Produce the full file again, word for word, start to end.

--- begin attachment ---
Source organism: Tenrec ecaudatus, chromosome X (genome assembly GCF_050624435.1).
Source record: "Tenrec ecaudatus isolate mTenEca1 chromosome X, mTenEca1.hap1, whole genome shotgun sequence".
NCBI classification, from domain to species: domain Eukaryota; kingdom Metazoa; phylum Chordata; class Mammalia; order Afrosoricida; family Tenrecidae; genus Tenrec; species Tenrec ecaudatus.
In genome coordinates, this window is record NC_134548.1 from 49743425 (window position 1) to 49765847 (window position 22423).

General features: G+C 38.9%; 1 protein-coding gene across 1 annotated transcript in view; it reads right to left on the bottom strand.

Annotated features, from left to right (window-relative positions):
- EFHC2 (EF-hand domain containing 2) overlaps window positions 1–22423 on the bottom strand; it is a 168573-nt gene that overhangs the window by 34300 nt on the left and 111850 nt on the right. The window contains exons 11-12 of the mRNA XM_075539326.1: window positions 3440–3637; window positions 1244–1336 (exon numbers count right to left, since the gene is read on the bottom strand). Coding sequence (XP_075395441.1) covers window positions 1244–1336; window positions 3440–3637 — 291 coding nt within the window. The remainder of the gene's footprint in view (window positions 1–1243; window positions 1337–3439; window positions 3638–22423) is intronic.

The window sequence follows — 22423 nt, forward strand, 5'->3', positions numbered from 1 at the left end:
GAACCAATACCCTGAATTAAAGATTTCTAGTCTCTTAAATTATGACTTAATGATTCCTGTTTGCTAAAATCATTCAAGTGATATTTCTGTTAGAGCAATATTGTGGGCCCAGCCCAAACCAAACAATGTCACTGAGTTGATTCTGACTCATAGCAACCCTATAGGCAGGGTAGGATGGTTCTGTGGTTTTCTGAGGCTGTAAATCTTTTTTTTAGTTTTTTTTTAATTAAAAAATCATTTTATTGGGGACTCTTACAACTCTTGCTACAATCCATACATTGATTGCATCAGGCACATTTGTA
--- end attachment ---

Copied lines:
Source organism: Tenrec ecaudatus, chromosome X (genome assembly GCF_050624435.1).
Source record: "Tenrec ecaudatus isolate mTenEca1 chromosome X, mTenEca1.hap1, whole genome shotgun sequence".
NCBI classification, from domain to species: domain Eukaryota; kingdom Metazoa; phylum Chordata; class Mammalia; order Afrosoricida; family Tenrecidae; genus Tenrec; species Tenrec ecaudatus.
In genome coordinates, this window is record NC_134548.1 from 49743425 (window position 1) to 49765847 (window position 22423).

General features: G+C 38.9%; 1 protein-coding gene across 1 annotated transcript in view; it reads right to left on the bottom strand.

Annotated features, from left to right (window-relative positions):
- EFHC2 (EF-hand domain containing 2) overlaps window positions 1–22423 on the bottom strand; it is a 168573-nt gene that overhangs the window by 34300 nt on the left and 111850 nt on the right. The window contains exons 11-12 of the mRNA XM_075539326.1: window positions 3440–3637; window positions 1244–1336 (exon numbers count right to left, since the gene is read on the bottom strand). Coding sequence (XP_075395441.1) covers window positions 1244–1336; window positions 3440–3637 — 291 coding nt within the window. The remainder of the gene's footprint in view (window positions 1–1243; window positions 1337–3439; window positions 3638–22423) is intronic.

The window sequence follows — 22423 nt, forward strand, 5'->3', positions numbered from 1 at the left end:
GAACCAATACCCTGAATTAAAGATTTCTAGTCTCTTAAATTATGACTTAATGATTCCTGTTTGCTAAAATCATTCAAGTGATATTTCTGTTAGAGCAATATTGTGGGCCCAGCCCAAACCAAACAATGTCACTGAGTTGATTCTGACTCATAGCAACCCTATAGGCAGGGTAGGATGGTTCTGTGGTTTTCTGAGGCTGTAAATCTTTTTTTTAGTTTTTTTTTAATTAAAAAATCATTTTATTGGGGACTCTTACAACTCTTGCTACAATCCATACATTGATTGCATCAGGCACATTTGTA